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Title: Serum 25-hydroxyvitamin D and risk of lung cancer in male smokers: a nested case-control study.
Authors: Weinstein SJ,  Yu K,  Horst RL,  Parisi D,  Virtamo J,  Albanes D
Journal: PLoS One
Date: 2011
Branches: BB, NEB
PubMed ID: 21695165
PMC ID: PMC3112221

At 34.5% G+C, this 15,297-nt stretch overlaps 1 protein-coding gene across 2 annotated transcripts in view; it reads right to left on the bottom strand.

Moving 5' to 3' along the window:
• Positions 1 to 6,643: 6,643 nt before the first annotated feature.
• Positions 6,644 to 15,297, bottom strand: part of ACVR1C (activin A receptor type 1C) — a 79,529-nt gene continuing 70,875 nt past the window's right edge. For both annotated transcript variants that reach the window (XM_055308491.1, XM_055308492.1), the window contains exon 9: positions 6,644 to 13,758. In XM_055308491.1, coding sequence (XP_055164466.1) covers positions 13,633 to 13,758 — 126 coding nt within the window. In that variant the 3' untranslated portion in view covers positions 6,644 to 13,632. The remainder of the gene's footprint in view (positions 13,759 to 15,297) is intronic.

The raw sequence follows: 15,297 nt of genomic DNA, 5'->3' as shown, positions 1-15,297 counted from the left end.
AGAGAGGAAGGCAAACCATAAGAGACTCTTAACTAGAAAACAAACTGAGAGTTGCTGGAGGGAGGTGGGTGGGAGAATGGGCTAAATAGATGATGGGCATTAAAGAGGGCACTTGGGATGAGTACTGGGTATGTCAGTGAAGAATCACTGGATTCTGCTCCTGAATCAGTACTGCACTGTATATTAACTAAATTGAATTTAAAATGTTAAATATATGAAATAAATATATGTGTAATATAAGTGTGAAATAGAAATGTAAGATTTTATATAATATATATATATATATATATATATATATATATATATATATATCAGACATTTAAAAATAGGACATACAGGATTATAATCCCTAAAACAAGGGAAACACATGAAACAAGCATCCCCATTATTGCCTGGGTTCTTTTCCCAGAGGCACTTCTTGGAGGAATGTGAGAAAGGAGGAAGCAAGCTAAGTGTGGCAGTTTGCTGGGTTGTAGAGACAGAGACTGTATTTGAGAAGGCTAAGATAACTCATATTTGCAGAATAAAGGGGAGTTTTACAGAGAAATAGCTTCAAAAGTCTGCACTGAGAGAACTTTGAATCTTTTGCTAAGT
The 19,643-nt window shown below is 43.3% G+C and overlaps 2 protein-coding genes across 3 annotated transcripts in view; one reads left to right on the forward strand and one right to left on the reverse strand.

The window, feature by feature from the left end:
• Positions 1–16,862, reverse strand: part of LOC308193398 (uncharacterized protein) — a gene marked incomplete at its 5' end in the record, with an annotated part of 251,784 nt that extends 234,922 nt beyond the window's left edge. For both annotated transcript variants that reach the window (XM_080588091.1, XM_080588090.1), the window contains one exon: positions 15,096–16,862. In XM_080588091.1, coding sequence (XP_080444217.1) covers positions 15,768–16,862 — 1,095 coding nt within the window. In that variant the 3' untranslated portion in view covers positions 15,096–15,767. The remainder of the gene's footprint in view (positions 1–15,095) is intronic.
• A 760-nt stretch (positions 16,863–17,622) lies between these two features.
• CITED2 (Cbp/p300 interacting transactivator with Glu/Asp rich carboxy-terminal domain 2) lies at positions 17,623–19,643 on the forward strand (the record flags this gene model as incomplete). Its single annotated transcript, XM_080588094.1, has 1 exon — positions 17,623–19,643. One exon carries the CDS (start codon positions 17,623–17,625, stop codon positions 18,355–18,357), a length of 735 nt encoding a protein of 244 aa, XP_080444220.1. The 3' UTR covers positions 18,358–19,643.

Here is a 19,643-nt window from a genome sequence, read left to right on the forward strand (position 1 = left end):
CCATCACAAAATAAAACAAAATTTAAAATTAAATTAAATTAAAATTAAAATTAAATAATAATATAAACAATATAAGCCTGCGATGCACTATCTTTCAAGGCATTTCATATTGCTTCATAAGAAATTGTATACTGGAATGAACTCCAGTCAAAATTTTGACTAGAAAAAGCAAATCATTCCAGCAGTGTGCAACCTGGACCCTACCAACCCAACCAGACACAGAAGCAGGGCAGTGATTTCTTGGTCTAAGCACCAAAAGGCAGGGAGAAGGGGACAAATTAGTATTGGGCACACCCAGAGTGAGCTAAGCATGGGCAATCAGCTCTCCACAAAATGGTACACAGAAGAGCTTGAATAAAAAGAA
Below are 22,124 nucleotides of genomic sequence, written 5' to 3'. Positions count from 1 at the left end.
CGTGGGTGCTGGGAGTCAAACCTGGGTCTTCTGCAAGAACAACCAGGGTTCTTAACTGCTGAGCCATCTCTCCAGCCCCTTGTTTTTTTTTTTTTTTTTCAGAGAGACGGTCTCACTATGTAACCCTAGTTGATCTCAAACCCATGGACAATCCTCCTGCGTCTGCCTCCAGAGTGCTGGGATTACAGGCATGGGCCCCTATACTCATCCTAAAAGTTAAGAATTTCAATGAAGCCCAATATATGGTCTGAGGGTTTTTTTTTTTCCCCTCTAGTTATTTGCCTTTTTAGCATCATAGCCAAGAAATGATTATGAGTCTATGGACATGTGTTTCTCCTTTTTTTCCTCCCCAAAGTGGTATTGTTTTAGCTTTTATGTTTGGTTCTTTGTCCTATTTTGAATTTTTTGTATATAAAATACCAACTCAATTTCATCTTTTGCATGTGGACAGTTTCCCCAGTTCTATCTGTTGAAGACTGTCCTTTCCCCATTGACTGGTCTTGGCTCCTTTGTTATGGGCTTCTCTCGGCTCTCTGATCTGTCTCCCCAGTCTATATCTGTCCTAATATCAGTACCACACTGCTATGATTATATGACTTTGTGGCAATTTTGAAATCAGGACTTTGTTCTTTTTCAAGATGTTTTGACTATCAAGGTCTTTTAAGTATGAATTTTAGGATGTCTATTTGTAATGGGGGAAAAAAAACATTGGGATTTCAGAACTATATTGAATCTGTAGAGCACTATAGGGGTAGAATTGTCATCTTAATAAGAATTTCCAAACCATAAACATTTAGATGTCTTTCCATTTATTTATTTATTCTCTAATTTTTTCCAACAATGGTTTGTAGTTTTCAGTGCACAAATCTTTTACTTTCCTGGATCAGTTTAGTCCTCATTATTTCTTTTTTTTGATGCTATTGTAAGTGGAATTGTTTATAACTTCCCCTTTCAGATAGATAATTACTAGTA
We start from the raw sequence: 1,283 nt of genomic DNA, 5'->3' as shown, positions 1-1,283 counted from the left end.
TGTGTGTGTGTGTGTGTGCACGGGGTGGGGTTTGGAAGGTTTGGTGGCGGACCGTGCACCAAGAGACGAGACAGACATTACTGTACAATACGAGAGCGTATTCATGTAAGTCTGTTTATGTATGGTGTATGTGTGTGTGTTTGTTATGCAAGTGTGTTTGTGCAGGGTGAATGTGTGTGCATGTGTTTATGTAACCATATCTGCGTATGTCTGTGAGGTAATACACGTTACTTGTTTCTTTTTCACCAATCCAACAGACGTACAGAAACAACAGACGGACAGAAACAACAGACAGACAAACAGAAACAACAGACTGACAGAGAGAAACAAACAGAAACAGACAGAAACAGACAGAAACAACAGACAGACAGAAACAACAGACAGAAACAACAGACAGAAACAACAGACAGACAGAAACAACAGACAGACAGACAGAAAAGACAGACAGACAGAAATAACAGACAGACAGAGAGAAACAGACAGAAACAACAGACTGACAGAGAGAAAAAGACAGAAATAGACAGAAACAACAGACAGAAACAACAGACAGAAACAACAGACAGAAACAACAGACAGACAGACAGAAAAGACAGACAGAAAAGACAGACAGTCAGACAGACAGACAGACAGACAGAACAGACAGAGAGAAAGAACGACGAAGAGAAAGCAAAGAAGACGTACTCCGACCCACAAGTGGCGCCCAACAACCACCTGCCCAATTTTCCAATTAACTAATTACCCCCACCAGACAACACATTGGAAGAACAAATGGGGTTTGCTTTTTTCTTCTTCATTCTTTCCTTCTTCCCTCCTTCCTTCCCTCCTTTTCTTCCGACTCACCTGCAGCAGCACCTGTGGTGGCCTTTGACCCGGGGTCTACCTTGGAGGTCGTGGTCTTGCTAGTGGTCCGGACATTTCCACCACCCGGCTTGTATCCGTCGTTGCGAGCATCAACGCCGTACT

Abstract: BACKGROUND: A role for vitamin D in cancer risk reduction has been hypothesized, but few data exist for lung cancer. We investigated the relationship between vitamin D status, using circulating 25-hydroxyvitamin D [25(OH)D], and lung cancer risk in a nested case-control study within the Alpha-Tocopherol, Beta-Carotene Cancer Prevention Study of Finnish male smokers. METHODS: Lung cancer cases (n = 500) were randomly selected based on month of blood collection, and 500 controls were matched to them based on age and blood collection date. Odds ratios (ORs) and 95% confidence intervals (CIs) were calculated using multivariate-adjusted conditional logistic regression. To account for seasonal variation in 25(OH)D concentrations, season-specific and season-standardized quintiles of 25(OH)D were examined, and models were also stratified on season of blood collection (darker season = November-April and sunnier season = May-October). Pre-determined, clinically-defined cutpoints for 25(OH)D and 25(OH)D as a continuous measure were also examined. RESULTS: Overall, 25(OH)D was not associated with lung cancer. Risks were 1.08 (95% CI 0.67-1.75) and 0.83 (95% CI 0.53-1.31) in the highest vs. lowest season-specific and season-standardized quintiles of 25(OH)D, respectively, and 0.91 (95% CI 0.48-1.72) for the ≥75 vs. <25 nmol/L clinical categories. Inverse associations were, however, suggested for subjects with blood collections from November-April, with ORs of 0.77 (95% CI 0.41-1.45, p-trend = 0.05) and 0.65 (95% CI 0.37-1.14, p-trend = 0.07) in the highest vs. lowest season-specific and season-standardized quintiles of 25(OH)D, respectively, and 0.61 (95% CI 0.24-1.52, p-trend = 0.01) for ≥75 vs. <25 nmol/L. We also found 11% lower risk for a 10 nmol/L increase in 25(OH)D in the darker season based on the continuous measure (OR = 0.89, 95% CI 0.81-0.98, p = 0.02). CONCLUSION: In this prospective study of male smokers, circulating 25(OH)D was not associated with lung cancer risk overall, although inverse associations were suggested among those whose blood was drawn during darker months.